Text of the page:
The DVD also includes Franju's documentary about Paris slaughterhouses, Blood of the Beasts. I still remain an unapologetic carnivore, but for vegans or members of P.E.T.A this film may seem like Resnais' Night and Fog, with disturbing frankness rendered in artistic imagery. The DVD contains two interviews with Franju discussing Eyes, and interviews with Boileau and Narcejac where they explain their history of collaboration and working style. Criterion even included that American trailer from 1962 when Eyes Without a Face was released as Horror Chamber of Dr. Faustus. At the time, United Artists paired the film with The Manster (half-man, half-monster!). With both films available on DVD, one could recreate this double feature, but it may be like pairing a fine, Parisian meal with a bottle of Sprite.

I tried watching Fiend Without a Face a couple of times on television without success. Invisible creatures killing farmers and soldiers didn't hold my attention. I watched the film with a commentary track conducted by a writer, Tom Weaver, with executive producer Richard Gordon. It was through the commentary that I was clued in to wait for the last fifteen minutes which were said to have appalled censors and film critics. The fiends, when they finally materialize, are big brains with spinal column tails, antennas, and feelers. The stop motion photography looks a little primitive, even compared to special effects of that time. Still, there is a thrill watching these creatures fly in the air, crawl on trees, and terrorize Marshall Thompson and company. Reportedly, the shots of the creatures oozing blood and other sticky matter following gun shots and axings set a new standard for gore in movies. I guess paving the way for the future of horror films is a good enough criteria for Criterion.

Posted by peter at 03:28 PM

October 14, 2005

Clean

Olivier Assayas - 2004
Edko Region 3 DVD

Having seen all of Olivier Assayas' films since Irma Vep, I made a point of seeing Clean. Also, my significant other is a fan of Assayas after seeing Demonlover, so much so, that I got her the special edition DVD of that film. Palm Pictures has the U.S. rights but I don't know their release plans. This is not a visceral film like Demonlover. While more downbeat, Clean has more in common with Assayas earlier films about the dynamics of family relationships.

Maggie Cheung plays the widow of a former rock star who died from a heroin overdose. Cheung also is a junkie. Following her six month in prison, she attempts to clean up her life in order to regain custody of her son. The movie follows her odyssey of revisiting her past before she can create a possible future.

A summery of the narrative makes the film seem like a series of cliches. On a superficial level this may be true. Even having a heroin addict rock star and his Asian wife clearly evokes the legend of John and Yoko. Where Assayas does not take short cuts is in giving his characters their dignity as well as a sense of intelligence and humanity. Nick Nolte has the opportunity to have the kind of multifaceted performance he is denied in other movies as Cheung's father-in-law. By turns Nolte is warm, tough, pragmatic and certainly nobody's fool. Nolte even conveys his character's sense of being a bit above his head at a record company meeting, determining the marketing of his son's albums. Without having to explain himself verbally, one can see that Nolte's character is more comfortable in his remote Canadian town, than dealing with art and business in London. When Cheung's screen son repeats his grandmother's statement that drug addicts are weak, Cheung patiently explains that the reasons for addiction are complicated. Unlike most recent American film that present broad characters and disallow ambiguity, the characters in Clean have individual shadings.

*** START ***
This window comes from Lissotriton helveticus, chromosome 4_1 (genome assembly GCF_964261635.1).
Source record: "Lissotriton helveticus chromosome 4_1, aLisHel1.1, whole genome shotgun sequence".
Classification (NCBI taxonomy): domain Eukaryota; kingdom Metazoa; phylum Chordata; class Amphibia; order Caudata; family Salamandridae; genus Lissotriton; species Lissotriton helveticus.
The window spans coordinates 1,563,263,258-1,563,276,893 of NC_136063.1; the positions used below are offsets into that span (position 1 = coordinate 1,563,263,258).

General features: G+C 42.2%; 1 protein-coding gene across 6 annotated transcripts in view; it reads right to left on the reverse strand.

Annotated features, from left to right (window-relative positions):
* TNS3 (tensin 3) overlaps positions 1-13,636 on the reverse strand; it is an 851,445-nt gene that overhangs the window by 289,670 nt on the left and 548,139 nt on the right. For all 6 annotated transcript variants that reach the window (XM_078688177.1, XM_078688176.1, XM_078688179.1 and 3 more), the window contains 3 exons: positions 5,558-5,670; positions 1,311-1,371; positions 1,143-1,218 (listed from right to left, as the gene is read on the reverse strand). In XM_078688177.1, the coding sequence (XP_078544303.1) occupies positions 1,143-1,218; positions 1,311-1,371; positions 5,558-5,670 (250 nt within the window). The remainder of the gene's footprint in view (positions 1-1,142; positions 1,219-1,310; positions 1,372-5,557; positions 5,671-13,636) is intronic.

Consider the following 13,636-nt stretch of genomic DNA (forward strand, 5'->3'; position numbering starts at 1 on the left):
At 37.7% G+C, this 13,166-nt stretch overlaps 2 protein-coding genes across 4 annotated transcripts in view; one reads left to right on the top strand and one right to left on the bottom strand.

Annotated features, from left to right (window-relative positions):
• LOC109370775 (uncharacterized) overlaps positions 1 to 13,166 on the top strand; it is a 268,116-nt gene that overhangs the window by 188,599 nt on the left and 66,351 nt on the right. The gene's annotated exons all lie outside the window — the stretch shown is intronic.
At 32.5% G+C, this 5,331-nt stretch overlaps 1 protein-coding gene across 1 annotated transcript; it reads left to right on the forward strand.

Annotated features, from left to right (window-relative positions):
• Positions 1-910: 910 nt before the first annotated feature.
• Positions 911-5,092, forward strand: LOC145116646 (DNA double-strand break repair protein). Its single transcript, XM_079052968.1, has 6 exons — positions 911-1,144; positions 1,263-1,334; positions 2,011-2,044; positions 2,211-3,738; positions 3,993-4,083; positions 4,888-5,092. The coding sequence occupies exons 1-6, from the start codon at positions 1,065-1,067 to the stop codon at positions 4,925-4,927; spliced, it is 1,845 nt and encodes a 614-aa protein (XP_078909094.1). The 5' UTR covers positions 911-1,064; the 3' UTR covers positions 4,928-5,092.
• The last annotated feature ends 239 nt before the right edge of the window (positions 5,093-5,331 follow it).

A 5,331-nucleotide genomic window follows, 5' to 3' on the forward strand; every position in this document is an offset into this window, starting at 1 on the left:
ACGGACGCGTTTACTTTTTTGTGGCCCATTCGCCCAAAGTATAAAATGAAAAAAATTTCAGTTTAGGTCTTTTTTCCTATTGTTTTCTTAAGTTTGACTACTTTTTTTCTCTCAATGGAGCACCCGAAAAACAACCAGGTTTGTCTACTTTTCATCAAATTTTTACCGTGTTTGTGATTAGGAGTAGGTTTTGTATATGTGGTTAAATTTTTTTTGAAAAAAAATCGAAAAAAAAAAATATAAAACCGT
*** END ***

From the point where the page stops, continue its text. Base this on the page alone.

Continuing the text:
As a movie about the rock music world, the soundtrack is eclectic. Tricky, who I haven't heard in quite a while, appears as himself and is filmed in performance. Three older instrumental pieces from Brian Eno are used. Maggie Cheung also sings, in character, in English, quite well. Interestingly, unlike many of her peers, Cheung isn't a Canto-pop performer such as her Heroic Trio co-star, Anita Mui.

For some comments from Cheung and Assayas at the Cannes Film Festival check here.

Posted by peter at 09:16 PM | Comments (1)

October 13, 2005

The Brain from the Planet Arous

Nathan Hertz (Nathan Juran) - 1957
Image Region 1 DVD

I hope that I am not doing a diservice by writing about The Brain from the Planet Arous. It's one of those films that has to be seen to be appreciated. The Nathan Juran filmography should be appreciated for films that are as enjoyable as they are trivial. While Brain is not as good as Attack of the Fifty Foot Woman or Seventh Voyage of Sinbad, it is certainly more entertaining than Hellcats of the Navy, the film that brought Ronald Reagan and Nancy Davis together on screen.